Certain souls become passionate about trading. Market dynamics fill them with adrenalin, feed their competitive urges and sometimes pad their bank accounts. They’re glued to their screens, searching for an edge, trying to take home a profit and hoping to avoid a loss.
The game is pure and simply fascinating. Like life itself, the markets blend highs and lows, ups and downs, achievements and failures. For some, trading becomes a life’s work, a rewarding profession shared with other professionals.
Through tens of thousands of market positions and uncountable hours of analysis, they develop relationships with other traders that become part of a remarkable life story. Trading may not provide a pathway to enlightenment, but the grit, intention and willingness to take a stand and face the consequences combine to create an impressive way of looking at life. Those factors can also provide the backdrop for a very fine book.
In Trading Sardines, Lessons in the Markets from a Lifelong Trader, author Linda Bradford Raschke describes the events that brought her into the world of the trade 40 years ago. As the years turned into decades, she witnessed unprecedented cycles of boom and bust and survived the profession’s transformation from the trading floor to the computer screen.
Raschke got her start as a floor trader in the pits of the Pacific Stock Exchange, keeping an eye on the ticker tape and bidding against wise old market makers. As technology and market dynamics changed, she persevered to become a successful and prominent trader.
Her personal history makes for a fascinating story, and she tells it in a vivid style. It’s a saga of how great trades can come together or fall apart, teaching readers lessons in trading and in life.
The author has researched the book extraordinarily well and written in a conversational mode that draws the reader in as she reveals trading methods and shares advice and commentary from a cast of professional traders she cultivated and collaborated with through the years.
Raschke says best practices in trading come down to fundamentals like the thoughtful use of analytics, gaining a sense of context through experience and avoiding trades so big that it’s hard to get out. There’s a recognition that, in trading, it all comes down to supply and demand: know when to be in and when to get out and what side to be on.
On the other hand, as the book makes clear, succeeding as a trader takes more than simply following maxims and tips. It requires deep insight into the market and the ability to read both the broad and subtle signs it communicates.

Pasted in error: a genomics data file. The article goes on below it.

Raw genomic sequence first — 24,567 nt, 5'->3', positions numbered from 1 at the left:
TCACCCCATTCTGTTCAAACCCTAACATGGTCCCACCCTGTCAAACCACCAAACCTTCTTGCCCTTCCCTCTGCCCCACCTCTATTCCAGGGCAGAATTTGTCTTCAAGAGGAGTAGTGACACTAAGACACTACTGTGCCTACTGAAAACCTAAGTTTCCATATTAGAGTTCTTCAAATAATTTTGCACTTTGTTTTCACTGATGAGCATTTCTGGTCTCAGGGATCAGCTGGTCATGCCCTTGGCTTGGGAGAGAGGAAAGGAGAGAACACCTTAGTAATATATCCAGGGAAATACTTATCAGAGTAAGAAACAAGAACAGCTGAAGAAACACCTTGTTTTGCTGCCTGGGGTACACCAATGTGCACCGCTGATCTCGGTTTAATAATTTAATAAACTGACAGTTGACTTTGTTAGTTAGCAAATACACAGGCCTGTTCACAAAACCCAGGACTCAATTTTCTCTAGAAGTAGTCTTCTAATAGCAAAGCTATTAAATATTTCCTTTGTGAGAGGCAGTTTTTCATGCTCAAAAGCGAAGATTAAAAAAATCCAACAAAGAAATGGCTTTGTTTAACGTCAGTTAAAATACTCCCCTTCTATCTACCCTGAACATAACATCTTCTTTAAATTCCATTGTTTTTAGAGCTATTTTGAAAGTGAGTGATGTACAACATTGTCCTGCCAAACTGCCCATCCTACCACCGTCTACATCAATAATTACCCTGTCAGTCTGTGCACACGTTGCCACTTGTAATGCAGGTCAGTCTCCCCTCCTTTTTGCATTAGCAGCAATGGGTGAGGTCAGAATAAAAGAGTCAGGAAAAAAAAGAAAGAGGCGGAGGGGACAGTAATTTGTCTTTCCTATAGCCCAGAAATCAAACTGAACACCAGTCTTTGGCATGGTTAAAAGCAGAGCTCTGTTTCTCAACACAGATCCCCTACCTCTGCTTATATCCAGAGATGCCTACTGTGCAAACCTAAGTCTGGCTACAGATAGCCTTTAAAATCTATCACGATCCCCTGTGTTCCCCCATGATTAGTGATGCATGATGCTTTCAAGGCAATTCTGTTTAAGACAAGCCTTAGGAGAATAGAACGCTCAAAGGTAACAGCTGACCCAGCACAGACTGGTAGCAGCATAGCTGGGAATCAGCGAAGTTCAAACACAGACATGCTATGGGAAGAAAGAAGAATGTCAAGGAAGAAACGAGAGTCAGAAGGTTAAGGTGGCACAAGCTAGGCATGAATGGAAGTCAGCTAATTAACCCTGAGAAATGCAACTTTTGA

What’s more, traders need to learn the lessons life teaches. Raschke tells the tale of a personal bodybuilding trainer whose wise counsel about becoming and staying fit translated to trading the market. Here’s what the author took away from sessions with the trainer: “When you do proper homework and preparation at the end of each day, you are in a stronger position to start the next day. The first few successful trades give you a taste of the satisfaction gained in running a well thought-out program. This, in turn, increases the incentive to continue to eliminate the distractions and waste time engaging in frivolous activities.”
The trainer’s wisdom doesn’t end there. Raschke distills more of the teachings: “The person who starts to follow a consistent trading program will set higher goals. Stick with the basics, follow a methodology, be consistent, concentrate on your form, keep records of your progress, and above all practice positive thinking. “
The book is an engaging read by a dedicated trader with boundless intention to succeed. The author expresses deep respect for colleagues who taught her so much, and she loves the business that has rewarded her greatly.
It’s also a personal history that provides insight to traders who weren’t around before the cascade of changes in the 1980s. It also describes what’s important about the present and predicts what the future may hold. What’s most significant are the “lessons in the markets” woven from her dedication to her craft and her full real life. That’s the theme that will speak to any trader. They’re the lessons that are most meaningful to those of us who love the work.
Mike Hart, a former floor trader at the Chicago Stock Exchange and proprietary futures trader, specializes in energy markets and interest rates. He’s a contributing member of the tastytrade research team. @mikehart79